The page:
Chemistry

posted by .

I posted a question earlier today to determine the vacancy density in copper. The formation of 1 mole in Cu is 104kJ. Temperature is 1305K. My result is
-2.19*10^-22. This does not look right to me. Any ideas. Thanks.

  • Chemistry -

    for 1369 K answer is 9.10814144008e+18

Respond to this Question

First Name
School Subject
Your Answer

Similar Questions

  1. chemistry

    A formation energy of 1.11 eV is required to create a vacancy in a particular metal. At 777oC there is one vacancy for every 22,200 atoms. At what temperature will there be one vacancy for every 11,100 atoms?
  2. chemistry

    At 10°C below the melting point of aluminum, 0.08% of the atom sites are vacant. At 484°C only 0.01% are vacant. Given this information, determine the energy of vacancy formation (ΔHv) for aluminum. Energy of vacancy formation …
  3. chemistry

    the energy of vacancy formation in palladium is 1.5 eV.at 888 C there is one vacancy formation for every million (10^6) atoms sites. what temperature would be achieved a vacancy fraction of one for every thousand (10^3)atoms sites?
  4. Chemistry

    Knowing that the energy associated with the formation of 1 mole of vacancies in copper (Cu) is 104 kJ, determine the vacancy density (nv/cm3) in Cu at 1139 K. Assume the pre-exponential factor is one.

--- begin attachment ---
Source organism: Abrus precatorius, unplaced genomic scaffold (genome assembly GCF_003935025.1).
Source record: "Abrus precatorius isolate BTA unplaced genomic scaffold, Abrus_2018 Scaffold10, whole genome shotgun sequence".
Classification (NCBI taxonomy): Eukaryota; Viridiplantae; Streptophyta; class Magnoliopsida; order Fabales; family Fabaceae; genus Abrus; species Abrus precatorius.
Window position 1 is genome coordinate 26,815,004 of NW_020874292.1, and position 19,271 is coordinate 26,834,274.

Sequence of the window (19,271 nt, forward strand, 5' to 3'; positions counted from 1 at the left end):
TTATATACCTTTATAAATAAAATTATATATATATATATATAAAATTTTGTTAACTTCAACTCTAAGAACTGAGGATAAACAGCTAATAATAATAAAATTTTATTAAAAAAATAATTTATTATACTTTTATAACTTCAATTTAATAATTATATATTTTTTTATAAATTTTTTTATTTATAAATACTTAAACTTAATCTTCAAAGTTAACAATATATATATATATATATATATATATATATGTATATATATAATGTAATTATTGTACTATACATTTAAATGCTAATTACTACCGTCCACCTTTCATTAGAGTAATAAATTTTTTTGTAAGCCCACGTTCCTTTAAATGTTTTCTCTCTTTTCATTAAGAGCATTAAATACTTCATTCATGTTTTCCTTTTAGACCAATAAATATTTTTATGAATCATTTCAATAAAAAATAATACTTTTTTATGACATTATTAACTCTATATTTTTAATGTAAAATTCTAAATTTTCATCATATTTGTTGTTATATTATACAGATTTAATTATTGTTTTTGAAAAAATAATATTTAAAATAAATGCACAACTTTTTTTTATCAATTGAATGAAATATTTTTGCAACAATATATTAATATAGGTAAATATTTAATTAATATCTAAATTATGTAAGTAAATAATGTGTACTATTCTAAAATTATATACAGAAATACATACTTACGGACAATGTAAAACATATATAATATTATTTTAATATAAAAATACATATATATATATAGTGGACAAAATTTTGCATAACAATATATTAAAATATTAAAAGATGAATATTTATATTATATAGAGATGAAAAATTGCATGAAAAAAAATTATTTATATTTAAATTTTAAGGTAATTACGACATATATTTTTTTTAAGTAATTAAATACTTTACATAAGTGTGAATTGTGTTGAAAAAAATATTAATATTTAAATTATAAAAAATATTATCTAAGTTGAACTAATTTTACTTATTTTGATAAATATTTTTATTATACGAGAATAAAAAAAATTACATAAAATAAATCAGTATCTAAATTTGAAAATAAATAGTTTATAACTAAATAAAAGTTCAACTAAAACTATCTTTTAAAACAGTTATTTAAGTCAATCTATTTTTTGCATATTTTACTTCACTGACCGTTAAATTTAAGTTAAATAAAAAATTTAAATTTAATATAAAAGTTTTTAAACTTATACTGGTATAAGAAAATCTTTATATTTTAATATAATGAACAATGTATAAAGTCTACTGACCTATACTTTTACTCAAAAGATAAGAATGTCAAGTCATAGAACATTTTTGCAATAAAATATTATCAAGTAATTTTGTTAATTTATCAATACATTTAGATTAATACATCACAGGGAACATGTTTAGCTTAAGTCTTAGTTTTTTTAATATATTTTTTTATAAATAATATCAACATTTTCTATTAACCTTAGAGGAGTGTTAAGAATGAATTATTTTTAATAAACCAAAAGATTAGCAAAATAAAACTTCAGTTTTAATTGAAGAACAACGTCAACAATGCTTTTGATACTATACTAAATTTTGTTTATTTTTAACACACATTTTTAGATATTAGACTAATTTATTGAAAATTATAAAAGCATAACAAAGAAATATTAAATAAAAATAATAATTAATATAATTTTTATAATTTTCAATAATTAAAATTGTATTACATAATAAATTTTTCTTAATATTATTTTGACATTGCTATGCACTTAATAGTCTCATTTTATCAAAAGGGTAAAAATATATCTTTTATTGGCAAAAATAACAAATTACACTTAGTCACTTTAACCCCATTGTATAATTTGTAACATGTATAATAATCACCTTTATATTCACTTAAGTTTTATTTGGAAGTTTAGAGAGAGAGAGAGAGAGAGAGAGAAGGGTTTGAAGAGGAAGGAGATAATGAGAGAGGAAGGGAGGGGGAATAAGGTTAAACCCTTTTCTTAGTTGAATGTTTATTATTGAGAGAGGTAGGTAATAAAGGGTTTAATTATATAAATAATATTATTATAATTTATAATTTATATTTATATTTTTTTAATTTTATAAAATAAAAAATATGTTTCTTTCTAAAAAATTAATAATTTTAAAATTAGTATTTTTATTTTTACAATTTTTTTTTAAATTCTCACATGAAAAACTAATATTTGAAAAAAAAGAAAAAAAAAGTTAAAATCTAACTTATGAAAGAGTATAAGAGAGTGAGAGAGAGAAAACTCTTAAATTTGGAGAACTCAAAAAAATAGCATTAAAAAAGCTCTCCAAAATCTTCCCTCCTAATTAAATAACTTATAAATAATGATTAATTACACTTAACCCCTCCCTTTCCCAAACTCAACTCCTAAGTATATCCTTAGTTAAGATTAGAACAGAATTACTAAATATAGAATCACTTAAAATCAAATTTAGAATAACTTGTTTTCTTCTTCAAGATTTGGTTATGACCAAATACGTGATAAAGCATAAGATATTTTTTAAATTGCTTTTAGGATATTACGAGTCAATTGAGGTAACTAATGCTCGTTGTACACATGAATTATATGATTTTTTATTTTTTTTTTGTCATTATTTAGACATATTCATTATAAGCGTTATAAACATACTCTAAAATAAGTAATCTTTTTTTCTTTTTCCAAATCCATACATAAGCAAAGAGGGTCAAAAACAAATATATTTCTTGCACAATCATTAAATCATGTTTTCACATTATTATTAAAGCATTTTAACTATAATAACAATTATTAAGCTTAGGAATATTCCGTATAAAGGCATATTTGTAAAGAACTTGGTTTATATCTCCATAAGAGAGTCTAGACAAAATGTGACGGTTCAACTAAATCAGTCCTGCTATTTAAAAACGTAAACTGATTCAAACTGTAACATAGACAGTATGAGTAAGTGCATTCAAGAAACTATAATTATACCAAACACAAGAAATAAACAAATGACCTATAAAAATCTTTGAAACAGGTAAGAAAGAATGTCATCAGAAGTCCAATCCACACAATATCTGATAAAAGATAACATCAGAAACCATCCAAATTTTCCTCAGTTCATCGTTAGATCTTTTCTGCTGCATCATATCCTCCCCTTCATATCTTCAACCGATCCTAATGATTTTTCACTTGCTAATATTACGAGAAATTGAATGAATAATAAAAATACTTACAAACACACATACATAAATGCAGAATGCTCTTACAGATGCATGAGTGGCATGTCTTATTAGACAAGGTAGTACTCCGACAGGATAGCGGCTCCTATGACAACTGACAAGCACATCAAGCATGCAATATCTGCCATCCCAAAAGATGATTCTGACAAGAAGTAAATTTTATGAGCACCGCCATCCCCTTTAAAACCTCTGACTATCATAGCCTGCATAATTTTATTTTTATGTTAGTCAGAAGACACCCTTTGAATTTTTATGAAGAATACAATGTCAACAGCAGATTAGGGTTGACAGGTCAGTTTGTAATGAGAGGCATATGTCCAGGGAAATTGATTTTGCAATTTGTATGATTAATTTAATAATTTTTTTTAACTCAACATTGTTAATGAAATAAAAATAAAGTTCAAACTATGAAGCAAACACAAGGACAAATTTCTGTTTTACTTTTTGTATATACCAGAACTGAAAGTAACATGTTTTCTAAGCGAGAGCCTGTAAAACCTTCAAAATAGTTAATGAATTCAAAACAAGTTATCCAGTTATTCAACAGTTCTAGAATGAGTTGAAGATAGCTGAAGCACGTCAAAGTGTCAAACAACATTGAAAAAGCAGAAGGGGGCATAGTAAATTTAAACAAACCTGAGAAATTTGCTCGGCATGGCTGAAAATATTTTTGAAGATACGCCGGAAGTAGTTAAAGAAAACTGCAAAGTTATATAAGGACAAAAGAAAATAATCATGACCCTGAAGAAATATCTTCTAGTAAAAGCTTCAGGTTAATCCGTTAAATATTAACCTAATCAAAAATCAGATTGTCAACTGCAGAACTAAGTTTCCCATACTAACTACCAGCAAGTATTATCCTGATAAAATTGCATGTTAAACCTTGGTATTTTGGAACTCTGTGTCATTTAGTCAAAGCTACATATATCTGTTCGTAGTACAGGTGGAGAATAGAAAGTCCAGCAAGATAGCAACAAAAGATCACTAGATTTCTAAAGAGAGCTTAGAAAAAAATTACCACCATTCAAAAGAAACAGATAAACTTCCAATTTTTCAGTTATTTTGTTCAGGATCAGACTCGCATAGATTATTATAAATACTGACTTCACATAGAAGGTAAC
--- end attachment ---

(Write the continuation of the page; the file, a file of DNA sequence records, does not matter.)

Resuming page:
5. Chemistry

    a)The Young's modulus for a material is 5.0*10^10 N/m2. The material is stretched to a strain of 4.0*10^-3. How much elastic energy will be expended?
  6. chemestry

    Knowing that the energy associated with the formation of 1 mole of vacancies in copper (Cu) is 104 kJ, determine the vacancy density (nv/cm3) in Cu at 1197 K. Assume the pre-exponential factor is one.
  7. chemistry

    Knowing that the energy associated with the formation of 1 mole of vacancies in copper (Cu) is 104 kJ, determine the vacancy density (nv/cm3) in Cu at 1284 K. Assume the pre-exponential factor is one. unanswered
  8. chemistry

    Knowing that the energy associated with the formation of 1 mole of vacancies in copper (Cu) is 104 kJ, determine the vacancy density (nv/cm3) in Cu at 1085 K. Assume the pre-exponential factor is one. unanswered
  9. solid chemestry

    Knowing that the energy associated with the formation of 1 mole of vacancies in copper (Cu) is 104 kJ, determine the vacancy density (nv/cm3) in Cu at 1197 K. Assume the pre-exponential factor is one.
  10. chemistry

    determine the density in copper at 1305K. 1 mole of vacancies in copper is 104kJ. The answer I calculated this time is 8.4572*10^22. I am not sure if this correct. Thanks.

More Similar Questions